It wasn’t a coincidence that Barbara Lang announced her plan to step down as chief executive of the D.C. Chamber of Commerce just two days after the D.C. Council failed to override a mayoral veto of a bill that would have imposed a “super-minimum wage” on mega-retailers such as Wal-Mart.
“For me, the time to leave is when things are going really well,” Lang said.
Lang played a key role in rallying opposition to the Large Retailer Accountability Act, and she said its defeat is one of her proudest accomplishments in her 11 years leading the chamber.
“She’s a great convener and facilitator,” said Anthony A. Williams, who has worked with Lang both as a former District mayor and current chief executive of Federal City Council. “She gave a great face to the organization.”
Under Lang’s leadership, the chamber has grown to include more than 1,700 members. She has shaped the organization into a more powerful advocate for the interests of District businesses.
“When I got here, we were a non-player. Nobody came to us for anything,” Lang said. “And now we are considered the major player.”
Part of the reason the Chamber had not been especially influential was because the Greater Washington Board of Trade had handled much of the lobbying for businesses in the District.
“I kind of came and said, ‘That’s not acceptable,’ ” Lang said.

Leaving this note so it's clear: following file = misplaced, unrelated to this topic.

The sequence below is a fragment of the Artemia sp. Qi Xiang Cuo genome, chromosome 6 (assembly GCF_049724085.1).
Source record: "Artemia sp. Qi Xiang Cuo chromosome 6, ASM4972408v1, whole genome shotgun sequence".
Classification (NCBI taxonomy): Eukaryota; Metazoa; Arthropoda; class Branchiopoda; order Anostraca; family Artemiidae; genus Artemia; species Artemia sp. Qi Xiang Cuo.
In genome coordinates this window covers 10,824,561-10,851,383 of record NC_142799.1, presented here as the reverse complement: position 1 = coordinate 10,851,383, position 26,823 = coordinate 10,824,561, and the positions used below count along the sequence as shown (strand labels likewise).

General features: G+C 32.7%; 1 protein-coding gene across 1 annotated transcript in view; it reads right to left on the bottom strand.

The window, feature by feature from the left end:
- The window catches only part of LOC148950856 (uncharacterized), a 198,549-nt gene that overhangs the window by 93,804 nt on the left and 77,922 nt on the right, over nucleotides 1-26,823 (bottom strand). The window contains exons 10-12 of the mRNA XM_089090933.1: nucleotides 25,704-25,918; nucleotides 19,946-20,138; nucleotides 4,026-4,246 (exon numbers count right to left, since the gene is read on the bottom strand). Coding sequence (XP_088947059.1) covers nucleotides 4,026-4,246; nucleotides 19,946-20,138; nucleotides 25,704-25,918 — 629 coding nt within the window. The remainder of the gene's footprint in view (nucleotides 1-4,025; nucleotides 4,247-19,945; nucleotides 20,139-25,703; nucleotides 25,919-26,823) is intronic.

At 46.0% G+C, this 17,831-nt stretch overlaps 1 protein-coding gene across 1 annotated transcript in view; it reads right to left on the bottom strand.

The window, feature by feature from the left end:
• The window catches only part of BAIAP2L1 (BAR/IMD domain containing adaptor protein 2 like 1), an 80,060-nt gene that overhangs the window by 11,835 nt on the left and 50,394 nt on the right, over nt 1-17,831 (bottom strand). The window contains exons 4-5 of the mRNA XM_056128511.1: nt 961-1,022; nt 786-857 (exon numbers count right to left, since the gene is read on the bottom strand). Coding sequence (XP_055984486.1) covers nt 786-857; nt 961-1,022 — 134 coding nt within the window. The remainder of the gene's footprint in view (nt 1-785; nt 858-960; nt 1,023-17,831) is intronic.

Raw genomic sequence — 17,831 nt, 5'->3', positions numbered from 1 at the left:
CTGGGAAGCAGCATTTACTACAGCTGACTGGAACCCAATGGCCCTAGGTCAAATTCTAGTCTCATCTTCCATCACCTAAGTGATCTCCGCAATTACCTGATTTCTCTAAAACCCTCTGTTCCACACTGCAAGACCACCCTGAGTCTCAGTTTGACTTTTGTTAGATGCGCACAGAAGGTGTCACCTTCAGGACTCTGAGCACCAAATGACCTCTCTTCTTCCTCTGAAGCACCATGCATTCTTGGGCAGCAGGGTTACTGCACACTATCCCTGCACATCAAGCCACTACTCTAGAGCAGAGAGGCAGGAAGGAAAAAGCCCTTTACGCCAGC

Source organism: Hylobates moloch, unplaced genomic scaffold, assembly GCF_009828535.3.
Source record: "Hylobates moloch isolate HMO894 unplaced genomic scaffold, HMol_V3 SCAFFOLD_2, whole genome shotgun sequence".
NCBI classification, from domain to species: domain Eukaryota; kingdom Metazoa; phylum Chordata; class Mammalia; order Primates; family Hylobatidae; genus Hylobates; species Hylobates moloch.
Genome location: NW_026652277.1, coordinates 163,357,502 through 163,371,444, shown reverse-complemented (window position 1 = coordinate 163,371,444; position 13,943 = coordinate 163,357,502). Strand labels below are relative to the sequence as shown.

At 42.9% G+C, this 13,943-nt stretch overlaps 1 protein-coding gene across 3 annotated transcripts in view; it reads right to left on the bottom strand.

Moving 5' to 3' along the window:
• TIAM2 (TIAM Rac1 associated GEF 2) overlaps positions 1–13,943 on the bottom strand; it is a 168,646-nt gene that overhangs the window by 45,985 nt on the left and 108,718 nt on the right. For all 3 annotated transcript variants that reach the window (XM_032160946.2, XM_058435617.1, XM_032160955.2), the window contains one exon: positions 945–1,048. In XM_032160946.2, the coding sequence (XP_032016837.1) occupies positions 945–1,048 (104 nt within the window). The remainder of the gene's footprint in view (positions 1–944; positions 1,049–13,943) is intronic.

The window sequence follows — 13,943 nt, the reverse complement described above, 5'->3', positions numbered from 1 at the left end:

Now, she and Board of Trade President James C. Dinegar work together, with his group taking the lead on broader regional issues, and the Chamber spearheading plans for issues that are District-specific.
In the past, the Chamber mostly represented small, homegrown businesses, and the Board of Trade frequently represented larger firms. Today, the organizations share many interests and members. Lang said about one-third of the Chamber’s members are also members of the Board of Trade.
“There is often an assumption that there is tension between our two groups,” Dinegar said in a statement. “Nothing could be further from the truth. In her time at the Chamber, Barbara has been a true collaborator with the Board of Trade, and I am fortunate that we have been on the same team on so many key issues.”
The Chamber is ramping up its search for Lang’s successor, a process that it hopes to complete in six to nine months.
Lang said the new leader’s biggest challenge is going to be building relationships with the D.C. Council, which she said is often driven by “emotion, rather than fact.”
“I always knew that we had five votes and I had to go work for two,” she said about when she took the helm. “Today, if I’ve got one or two votes, I’m lucky. And I have to go work for the others.”
Another issue might be to improve the workforce development efforts in the District. Lang said the group did not make as much progress in that area as she would have liked.
“I don’t know that as a city we’ve gotten the right formula yet for how to go about this in a very holistic way,” she said.
Lang, who is in her late 60s, said she’s “not the type to retire,” and she is beginning to consider what her next step might be.
“Do I want to go run something again? Perhaps. Do I want to consult? Not sure,” Lang said.
One thing she’s not considering, she said, is politics.
“I will not do that. I am not looking for any job on the council,” Lang said. “My attention span in looking at pieces of legislation, it’s boring to me. I need to be moving in action.”
Prior to working at the Chamber, Lang was an executive at the District-based mortgage finance firm Fannie Mae and at technology titan IBM.